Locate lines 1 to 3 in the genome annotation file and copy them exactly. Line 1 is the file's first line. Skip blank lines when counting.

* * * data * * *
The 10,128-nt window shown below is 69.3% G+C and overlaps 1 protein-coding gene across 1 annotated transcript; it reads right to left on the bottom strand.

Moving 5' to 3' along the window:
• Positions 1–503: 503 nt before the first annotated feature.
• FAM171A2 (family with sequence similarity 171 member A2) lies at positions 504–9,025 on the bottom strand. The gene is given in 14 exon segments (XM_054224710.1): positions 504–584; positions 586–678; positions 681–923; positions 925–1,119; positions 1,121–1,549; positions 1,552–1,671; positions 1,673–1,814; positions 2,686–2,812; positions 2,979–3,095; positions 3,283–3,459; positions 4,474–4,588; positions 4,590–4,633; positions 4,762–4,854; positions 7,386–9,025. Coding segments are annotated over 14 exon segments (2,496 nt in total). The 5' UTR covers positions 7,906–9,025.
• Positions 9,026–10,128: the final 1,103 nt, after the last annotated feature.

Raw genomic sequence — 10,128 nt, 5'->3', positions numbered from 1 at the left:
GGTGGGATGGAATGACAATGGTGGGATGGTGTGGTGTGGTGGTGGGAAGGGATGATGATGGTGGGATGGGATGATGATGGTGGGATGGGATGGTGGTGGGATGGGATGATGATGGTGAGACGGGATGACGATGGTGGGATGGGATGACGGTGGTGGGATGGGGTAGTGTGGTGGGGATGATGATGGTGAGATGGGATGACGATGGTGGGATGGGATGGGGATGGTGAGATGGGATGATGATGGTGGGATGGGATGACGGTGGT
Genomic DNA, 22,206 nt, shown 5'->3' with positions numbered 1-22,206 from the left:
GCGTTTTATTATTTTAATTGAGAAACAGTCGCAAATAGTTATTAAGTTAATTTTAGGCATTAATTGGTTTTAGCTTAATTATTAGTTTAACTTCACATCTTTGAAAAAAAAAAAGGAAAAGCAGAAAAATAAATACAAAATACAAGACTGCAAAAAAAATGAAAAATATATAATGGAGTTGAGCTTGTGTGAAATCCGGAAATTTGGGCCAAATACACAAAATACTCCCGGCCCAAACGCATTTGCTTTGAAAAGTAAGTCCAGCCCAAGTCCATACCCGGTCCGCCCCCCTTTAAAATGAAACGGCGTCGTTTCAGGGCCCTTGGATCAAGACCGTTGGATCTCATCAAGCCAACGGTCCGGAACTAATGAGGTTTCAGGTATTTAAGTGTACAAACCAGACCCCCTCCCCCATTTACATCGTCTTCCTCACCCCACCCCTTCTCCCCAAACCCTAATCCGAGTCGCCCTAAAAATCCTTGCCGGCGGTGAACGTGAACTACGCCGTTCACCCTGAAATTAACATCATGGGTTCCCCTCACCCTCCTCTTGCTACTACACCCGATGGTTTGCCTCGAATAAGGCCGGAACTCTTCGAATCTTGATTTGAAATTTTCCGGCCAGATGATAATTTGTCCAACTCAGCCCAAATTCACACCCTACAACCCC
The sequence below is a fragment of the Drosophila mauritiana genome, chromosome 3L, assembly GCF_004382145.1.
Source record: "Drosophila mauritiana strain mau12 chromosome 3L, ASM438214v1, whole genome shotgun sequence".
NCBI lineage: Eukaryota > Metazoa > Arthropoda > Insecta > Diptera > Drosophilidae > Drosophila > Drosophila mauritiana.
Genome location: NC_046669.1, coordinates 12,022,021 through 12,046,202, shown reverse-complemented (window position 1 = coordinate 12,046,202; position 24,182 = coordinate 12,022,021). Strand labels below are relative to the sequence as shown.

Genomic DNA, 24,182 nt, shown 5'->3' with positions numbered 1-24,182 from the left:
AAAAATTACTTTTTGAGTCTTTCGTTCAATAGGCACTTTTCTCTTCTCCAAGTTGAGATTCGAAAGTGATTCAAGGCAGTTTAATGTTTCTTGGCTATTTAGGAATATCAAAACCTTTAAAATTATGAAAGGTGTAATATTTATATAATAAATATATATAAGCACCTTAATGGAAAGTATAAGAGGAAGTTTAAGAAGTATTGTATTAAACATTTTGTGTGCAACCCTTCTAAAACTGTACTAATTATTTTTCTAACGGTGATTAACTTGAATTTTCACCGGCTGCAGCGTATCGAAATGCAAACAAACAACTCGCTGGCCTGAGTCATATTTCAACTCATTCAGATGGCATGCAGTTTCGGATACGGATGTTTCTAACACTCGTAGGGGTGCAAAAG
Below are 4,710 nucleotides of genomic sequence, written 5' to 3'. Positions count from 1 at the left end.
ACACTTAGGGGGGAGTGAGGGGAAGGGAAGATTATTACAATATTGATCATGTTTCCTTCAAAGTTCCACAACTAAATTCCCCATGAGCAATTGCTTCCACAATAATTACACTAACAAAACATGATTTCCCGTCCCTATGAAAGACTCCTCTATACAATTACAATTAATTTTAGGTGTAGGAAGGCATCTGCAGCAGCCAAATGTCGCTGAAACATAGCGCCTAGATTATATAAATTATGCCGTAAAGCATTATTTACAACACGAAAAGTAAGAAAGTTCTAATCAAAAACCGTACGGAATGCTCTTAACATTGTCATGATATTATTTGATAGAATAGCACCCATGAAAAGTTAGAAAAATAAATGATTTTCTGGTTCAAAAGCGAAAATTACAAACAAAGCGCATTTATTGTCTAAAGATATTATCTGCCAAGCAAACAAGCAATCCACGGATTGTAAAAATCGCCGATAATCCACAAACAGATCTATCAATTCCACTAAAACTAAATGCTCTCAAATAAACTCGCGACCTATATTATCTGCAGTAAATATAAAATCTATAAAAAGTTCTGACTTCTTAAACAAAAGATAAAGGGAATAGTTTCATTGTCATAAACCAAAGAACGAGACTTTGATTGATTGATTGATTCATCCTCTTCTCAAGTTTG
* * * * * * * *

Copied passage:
The 10,128-nt window shown below is 69.3% G+C and overlaps 1 protein-coding gene across 1 annotated transcript; it reads right to left on the bottom strand.

Moving 5' to 3' along the window:
• Positions 1–503: 503 nt before the first annotated feature.